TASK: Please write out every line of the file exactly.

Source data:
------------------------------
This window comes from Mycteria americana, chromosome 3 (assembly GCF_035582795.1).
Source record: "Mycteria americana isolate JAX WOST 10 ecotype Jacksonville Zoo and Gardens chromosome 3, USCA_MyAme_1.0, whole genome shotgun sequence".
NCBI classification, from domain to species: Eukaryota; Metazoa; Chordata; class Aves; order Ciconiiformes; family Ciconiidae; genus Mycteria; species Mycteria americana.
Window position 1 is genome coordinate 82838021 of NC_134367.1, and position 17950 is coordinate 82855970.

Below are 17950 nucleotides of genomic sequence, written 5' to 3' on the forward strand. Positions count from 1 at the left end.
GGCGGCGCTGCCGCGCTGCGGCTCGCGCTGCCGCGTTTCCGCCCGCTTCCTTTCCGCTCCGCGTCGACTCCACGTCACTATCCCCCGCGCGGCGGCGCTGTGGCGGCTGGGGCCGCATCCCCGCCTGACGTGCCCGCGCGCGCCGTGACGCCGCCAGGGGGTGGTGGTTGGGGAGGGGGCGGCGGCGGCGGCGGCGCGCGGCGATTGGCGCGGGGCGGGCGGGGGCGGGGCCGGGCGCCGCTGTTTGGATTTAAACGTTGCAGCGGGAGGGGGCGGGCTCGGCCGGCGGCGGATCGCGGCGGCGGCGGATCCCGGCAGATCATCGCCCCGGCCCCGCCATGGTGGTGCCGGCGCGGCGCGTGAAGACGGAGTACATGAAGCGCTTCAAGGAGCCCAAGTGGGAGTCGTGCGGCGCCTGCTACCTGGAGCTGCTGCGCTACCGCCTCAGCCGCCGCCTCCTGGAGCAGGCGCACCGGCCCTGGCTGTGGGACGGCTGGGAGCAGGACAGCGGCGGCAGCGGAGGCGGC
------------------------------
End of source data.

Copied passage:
This window comes from Mycteria americana, chromosome 3 (assembly GCF_035582795.1).
Source record: "Mycteria americana isolate JAX WOST 10 ecotype Jacksonville Zoo and Gardens chromosome 3, USCA_MyAme_1.0, whole genome shotgun sequence".
NCBI classification, from domain to species: Eukaryota; Metazoa; Chordata; class Aves; order Ciconiiformes; family Ciconiidae; genus Mycteria; species Mycteria americana.
Window position 1 is genome coordinate 82838021 of NC_134367.1, and position 17950 is coordinate 82855970.

Below are 17950 nucleotides of genomic sequence, written 5' to 3' on the forward strand. Positions count from 1 at the left end.
GGCGGCGCTGCCGCGCTGCGGCTCGCGCTGCCGCGTTTCCGCCCGCTTCCTTTCCGCTCCGCGTCGACTCCACGTCACTATCCCCCGCGCGGCGGCGCTGTGGCGGCTGGGGCCGCATCCCCGCCTGACGTGCCCGCGCGCGCCGTGACGCCGCCAGGGGGTGGTGGTTGGGGAGGGGGCGGCGGCGGCGGCGGCGCGCGGCGATTGGCGCGGGGCGGGCGGGGGCGGGGCCGGGCGCCGCTGTTTGGATTTAAACGTTGCAGCGGGAGGGGGCGGGCTCGGCCGGCGGCGGATCGCGGCGGCGGCGGATCCCGGCAGATCATCGCCCCGGCCCCGCCATGGTGGTGCCGGCGCGGCGCGTGAAGACGGAGTACATGAAGCGCTTCAAGGAGCCCAAGTGGGAGTCGTGCGGCGCCTGCTACCTGGAGCTGCTGCGCTACCGCCTCAGCCGCCGCCTCCTGGAGCAGGCGCACCGGCCCTGGCTGTGGGACGGCTGGGAGCAGGACAGCGGCGGCAGCGGAGGCGGC